An example is given of the application of the program for a potential vorticity analysis in a deep polar air-mass intrusion in the Mediterranean. This example has been chosen for demonstration from several other previously investigated case studies. These studies involve a variety of standard, as well as nonstandard fields and have been used for teaching in the synoptic meteorology laboratory course at Tel Aviv University, and also for basic research.

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P. Alpert and M. Rabinovich-Hadar

Abstract

A meso-γ-scale observational analysis of the fine surface structure of the sea-breeze fronts (SBF) over the coast of southern Israel is presented. Objective criteria for the SBF passage are derived based on wind speed and direction, temperature, and humidity. A realization of an automized detection system for SBF is described.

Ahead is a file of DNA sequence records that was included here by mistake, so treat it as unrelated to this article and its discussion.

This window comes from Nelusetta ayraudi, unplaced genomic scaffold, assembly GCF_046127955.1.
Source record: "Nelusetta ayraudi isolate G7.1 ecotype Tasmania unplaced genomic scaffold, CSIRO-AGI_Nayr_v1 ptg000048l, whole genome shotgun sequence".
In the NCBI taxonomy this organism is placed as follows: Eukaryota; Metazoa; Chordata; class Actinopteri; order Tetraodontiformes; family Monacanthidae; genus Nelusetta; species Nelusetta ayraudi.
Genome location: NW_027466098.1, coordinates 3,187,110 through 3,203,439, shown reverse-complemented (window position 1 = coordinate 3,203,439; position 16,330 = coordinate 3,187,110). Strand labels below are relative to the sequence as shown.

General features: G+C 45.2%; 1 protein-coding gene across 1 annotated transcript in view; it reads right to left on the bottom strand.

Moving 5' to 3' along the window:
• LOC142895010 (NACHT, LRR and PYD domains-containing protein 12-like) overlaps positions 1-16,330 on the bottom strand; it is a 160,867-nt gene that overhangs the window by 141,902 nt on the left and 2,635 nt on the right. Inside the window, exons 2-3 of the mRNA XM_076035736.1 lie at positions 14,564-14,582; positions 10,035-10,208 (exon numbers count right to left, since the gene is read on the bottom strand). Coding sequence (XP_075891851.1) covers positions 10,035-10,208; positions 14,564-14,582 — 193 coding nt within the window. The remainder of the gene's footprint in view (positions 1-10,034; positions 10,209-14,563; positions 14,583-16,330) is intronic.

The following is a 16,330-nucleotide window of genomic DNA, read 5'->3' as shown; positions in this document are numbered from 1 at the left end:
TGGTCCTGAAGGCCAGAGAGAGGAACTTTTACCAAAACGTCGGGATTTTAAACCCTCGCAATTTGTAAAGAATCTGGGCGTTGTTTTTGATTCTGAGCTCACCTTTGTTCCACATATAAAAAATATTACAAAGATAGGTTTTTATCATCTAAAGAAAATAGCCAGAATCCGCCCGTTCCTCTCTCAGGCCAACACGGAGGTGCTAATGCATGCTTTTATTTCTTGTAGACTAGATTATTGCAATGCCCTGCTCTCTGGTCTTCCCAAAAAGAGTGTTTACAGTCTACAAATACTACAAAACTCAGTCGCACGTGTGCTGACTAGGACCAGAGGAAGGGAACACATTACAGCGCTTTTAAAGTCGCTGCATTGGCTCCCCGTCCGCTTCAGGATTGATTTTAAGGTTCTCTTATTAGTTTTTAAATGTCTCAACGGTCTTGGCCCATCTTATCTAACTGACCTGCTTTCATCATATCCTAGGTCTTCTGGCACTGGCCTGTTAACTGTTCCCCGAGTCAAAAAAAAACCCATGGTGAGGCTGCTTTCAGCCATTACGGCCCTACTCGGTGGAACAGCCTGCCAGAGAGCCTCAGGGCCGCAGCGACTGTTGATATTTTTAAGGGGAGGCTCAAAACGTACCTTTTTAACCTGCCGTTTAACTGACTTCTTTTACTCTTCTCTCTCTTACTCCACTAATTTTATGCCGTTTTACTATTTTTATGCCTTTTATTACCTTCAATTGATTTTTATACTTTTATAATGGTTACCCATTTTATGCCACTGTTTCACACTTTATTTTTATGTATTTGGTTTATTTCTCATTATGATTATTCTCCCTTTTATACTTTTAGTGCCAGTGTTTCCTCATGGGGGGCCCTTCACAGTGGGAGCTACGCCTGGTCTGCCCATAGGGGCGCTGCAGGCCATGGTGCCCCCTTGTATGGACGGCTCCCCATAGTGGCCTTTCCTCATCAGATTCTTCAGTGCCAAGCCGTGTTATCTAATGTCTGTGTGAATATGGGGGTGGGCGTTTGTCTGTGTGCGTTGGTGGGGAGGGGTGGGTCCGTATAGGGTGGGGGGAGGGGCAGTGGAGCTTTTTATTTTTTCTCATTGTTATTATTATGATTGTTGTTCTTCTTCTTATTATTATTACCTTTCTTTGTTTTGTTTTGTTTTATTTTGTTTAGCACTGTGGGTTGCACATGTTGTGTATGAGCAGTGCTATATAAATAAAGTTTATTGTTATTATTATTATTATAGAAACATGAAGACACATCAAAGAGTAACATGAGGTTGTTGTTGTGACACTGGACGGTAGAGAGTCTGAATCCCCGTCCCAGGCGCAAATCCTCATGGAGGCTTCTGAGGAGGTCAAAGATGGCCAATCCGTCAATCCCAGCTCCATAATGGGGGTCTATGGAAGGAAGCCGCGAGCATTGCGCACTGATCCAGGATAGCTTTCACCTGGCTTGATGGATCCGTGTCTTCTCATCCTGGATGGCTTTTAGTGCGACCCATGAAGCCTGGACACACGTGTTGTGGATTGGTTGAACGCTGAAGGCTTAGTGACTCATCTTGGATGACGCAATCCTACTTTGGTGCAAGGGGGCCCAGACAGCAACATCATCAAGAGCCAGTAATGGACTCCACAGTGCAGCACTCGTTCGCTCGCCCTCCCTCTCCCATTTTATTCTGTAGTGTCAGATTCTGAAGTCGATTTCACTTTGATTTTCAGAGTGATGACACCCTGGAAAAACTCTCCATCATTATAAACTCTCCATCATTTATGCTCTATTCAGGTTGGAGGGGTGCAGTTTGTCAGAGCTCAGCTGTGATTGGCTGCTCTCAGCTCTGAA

Preliminary results indicate that, in addition to the primary SBF, there are significant and consistent pre- and post-SBF lines. The surface structures of these lines are shown, and related to earlier theoretical studies of the SBF forerunners and Kelvin–Helmholz waves.

Although the pre- and post-SBF lines seem to be important for pollutant transport, human comfort, and better theoretical understanding of the SBF, they have previously attracted little attention in the SBF literature.